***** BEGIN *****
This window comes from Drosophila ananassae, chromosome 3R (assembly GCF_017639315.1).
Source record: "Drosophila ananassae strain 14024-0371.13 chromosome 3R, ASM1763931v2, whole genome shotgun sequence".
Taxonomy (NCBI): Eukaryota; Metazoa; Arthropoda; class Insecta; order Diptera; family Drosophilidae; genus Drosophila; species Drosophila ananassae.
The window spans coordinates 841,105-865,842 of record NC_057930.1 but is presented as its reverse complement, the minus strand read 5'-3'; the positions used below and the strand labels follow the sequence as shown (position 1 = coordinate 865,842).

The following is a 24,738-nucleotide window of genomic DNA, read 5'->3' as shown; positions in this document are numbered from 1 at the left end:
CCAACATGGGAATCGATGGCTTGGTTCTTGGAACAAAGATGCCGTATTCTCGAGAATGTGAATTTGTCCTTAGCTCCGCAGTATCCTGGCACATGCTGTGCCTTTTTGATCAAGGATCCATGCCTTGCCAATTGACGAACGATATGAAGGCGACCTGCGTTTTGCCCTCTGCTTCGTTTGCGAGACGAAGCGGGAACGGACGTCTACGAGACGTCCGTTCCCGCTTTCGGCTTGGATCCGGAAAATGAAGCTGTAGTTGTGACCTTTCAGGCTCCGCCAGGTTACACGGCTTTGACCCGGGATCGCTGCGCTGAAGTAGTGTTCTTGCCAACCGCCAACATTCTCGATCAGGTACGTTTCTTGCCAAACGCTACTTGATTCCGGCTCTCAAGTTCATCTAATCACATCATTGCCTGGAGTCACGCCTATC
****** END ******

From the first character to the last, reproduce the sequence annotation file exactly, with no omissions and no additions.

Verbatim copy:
This window comes from Drosophila ananassae, chromosome 3R (assembly GCF_017639315.1).
Source record: "Drosophila ananassae strain 14024-0371.13 chromosome 3R, ASM1763931v2, whole genome shotgun sequence".
Taxonomy (NCBI): Eukaryota; Metazoa; Arthropoda; class Insecta; order Diptera; family Drosophilidae; genus Drosophila; species Drosophila ananassae.
The window spans coordinates 841,105-865,842 of record NC_057930.1 but is presented as its reverse complement, the minus strand read 5'-3'; the positions used below and the strand labels follow the sequence as shown (position 1 = coordinate 865,842).

The following is a 24,738-nucleotide window of genomic DNA, read 5'->3' as shown; positions in this document are numbered from 1 at the left end:
CCAACATGGGAATCGATGGCTTGGTTCTTGGAACAAAGATGCCGTATTCTCGAGAATGTGAATTTGTCCTTAGCTCCGCAGTATCCTGGCACATGCTGTGCCTTTTTGATCAAGGATCCATGCCTTGCCAATTGACGAACGATATGAAGGCGACCTGCGTTTTGCCCTCTGCTTCGTTTGCGAGACGAAGCGGGAACGGACGTCTACGAGACGTCCGTTCCCGCTTTCGGCTTGGATCCGGAAAATGAAGCTGTAGTTGTGACCTTTCAGGCTCCGCCAGGTTACACGGCTTTGACCCGGGATCGCTGCGCTGAAGTAGTGTTCTTGCCAACCGCCAACATTCTCGATCAGGTACGTTTCTTGCCAAACGCTACTTGATTCCGGCTCTCAAGTTCATCTAATCACATCATTGCCTGGAGTCACGCCTATC